The Crimson Pirate

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The Crimson Pirate
Crimson pirate655.jpg
Directed by Robert Siodmak
Produced by Norman Deming
Harold Hecht
Burt Lancaster
Written by Roland Kibbee
Waldo Salt (1st draft)[1]
Starring Burt Lancaster
Nick Cravat
Eva Bartok
Leslie Bradley
Torin Thatcher
James Hayter
Music by William Alwyn
Cinematography Otto Heller
Edited by Jack Harris
Distributed by Warner Bros. Pictures
Release dates
  • September 27, 1952 (1952-09-27)
Running time
105 minutes
Country United States
Language English
Budget $1.75 million[2]
Box office $2.5 million (US)[3]

The Crimson Pirate is a 1952 American Technicolor tongue-in-check comedy-adventure film, produced by Norman Deming and Harold Hecht, directed by Robert Siodmak, and starring Burt Lancaster, who also co-produced with Deming and Hecht. Co-starring in the film is Nick Cravat, Eva Bartok, Leslie Bradley, Torin Thatcher, and James Hayter.

The Crimson Pirate is set in the Caribbean late in the 18th century, on the fictional islands of Cobra and San Pero.

Plot[edit]

In the Caribbean, late in the 18th century, Captain Vallo (Burt Lancaster), a pirate known as "The Crimson Pirate", and his crew capture a frigate of the King's navy. The ship is carrying Baron Gruda (Leslie Bradley), a special envoy to the King on his way to the Island of Cobra to crush a rebellion. Vallo proposes selling the frigate's weapons cache to El Libre, the leader of Cobra's rebels. Baron Gruda counters by proposing that Vallo capture El Libre and bring him to the Baron for a sizable reward. Vallo accepts, and Baron Gruda and his crew are released, while Vallo keeps the frigate. Some of his crew complain that this is not pirate business, but they come around when they find out the large amount of profit to be made.

Vallo and his crew sail to Cobra, where the captain and his lieutenant, Ojo (Nick Cravat), go ashore and meet with the island's rebels, led by Pablo Murphy (Noel Purcell) and Consuelo (Eva Bartok). Vallo and Ojo learn that El Libre has been captured and is in prison on the island of San Pero. The meeting is interrupted by the King's guards, and Consuelo quickly leads Vallo and Ojo to safety. Returning to the frigate, Vallo informs his crew he will rescue El Libre, though Consuelo only believes Vallo is interested in selling weapons to him. While promising Vallo that he will receive his payment, she informs him that El Libre is actually her father.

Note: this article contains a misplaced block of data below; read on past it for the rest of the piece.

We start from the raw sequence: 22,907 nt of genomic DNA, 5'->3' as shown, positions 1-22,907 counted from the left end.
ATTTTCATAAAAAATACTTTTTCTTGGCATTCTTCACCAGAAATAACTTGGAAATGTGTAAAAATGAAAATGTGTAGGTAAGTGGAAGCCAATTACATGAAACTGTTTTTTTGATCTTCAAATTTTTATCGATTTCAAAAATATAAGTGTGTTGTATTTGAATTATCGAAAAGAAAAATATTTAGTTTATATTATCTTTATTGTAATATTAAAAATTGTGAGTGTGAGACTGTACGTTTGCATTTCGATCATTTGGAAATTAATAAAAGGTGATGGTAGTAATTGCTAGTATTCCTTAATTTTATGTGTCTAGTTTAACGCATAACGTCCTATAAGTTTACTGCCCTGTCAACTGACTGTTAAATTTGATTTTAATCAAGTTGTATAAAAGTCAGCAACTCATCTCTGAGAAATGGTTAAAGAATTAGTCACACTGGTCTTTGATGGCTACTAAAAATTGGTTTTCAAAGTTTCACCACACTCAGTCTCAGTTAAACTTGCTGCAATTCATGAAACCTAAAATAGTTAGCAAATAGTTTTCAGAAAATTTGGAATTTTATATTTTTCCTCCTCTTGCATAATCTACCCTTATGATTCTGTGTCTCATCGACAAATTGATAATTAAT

After sailing to San Pero, Vallo impersonates the Baron and goes to a dinner held in Gruda's honor by the Colonel of the island's garrison (Frank Pettingell). For the disguised Vallo, the Colonel puts on display El Libre (Frederick Leister) and another captured rebel, Professor Elihu Prudence (James Hayter). Vallo orders the prisoners released into his custody, and he leaves, returning with them to the frigate, which sets sail for Cobra.

Consuelo is grateful to Vallo for rescuing her father, but is distraught to hear that Vallo intends on selling her, El Libre, and the professor to Baron Gruda. Ojo suggests that Vallo has fallen in love with Consuelo, but he denies this after releasing all three prisoners. Consuelo now begs Vallo to come with them but he refuses. Vallo's first mate, Humble Bellows (Torin Thatcher), overhears this exchange, and turns against his captain for breaking his word, sending a message ashore to Baron Gruda.

Vallo lets El Libre and Consuelo leave, but the King's guards are waiting, and El Libre is killed and Consuelo is captured. The pirates mutiny against Vallo, and Humble Bellows is elected their new captain. Baron Gruda promises Bellows gold for dealing with Vallo. So the professor, Ojo, and Vallo are cast adrift in a skiff in the outgoing current and left to die. Gruda proposes a toast, presenting the pirates with a barrel of rum. Unknown to them, the rum has been drugged; after consuming the rum and passing out, they are captured and transferred back to Vallo's ship, now prisoners for Gruda to sell to the King.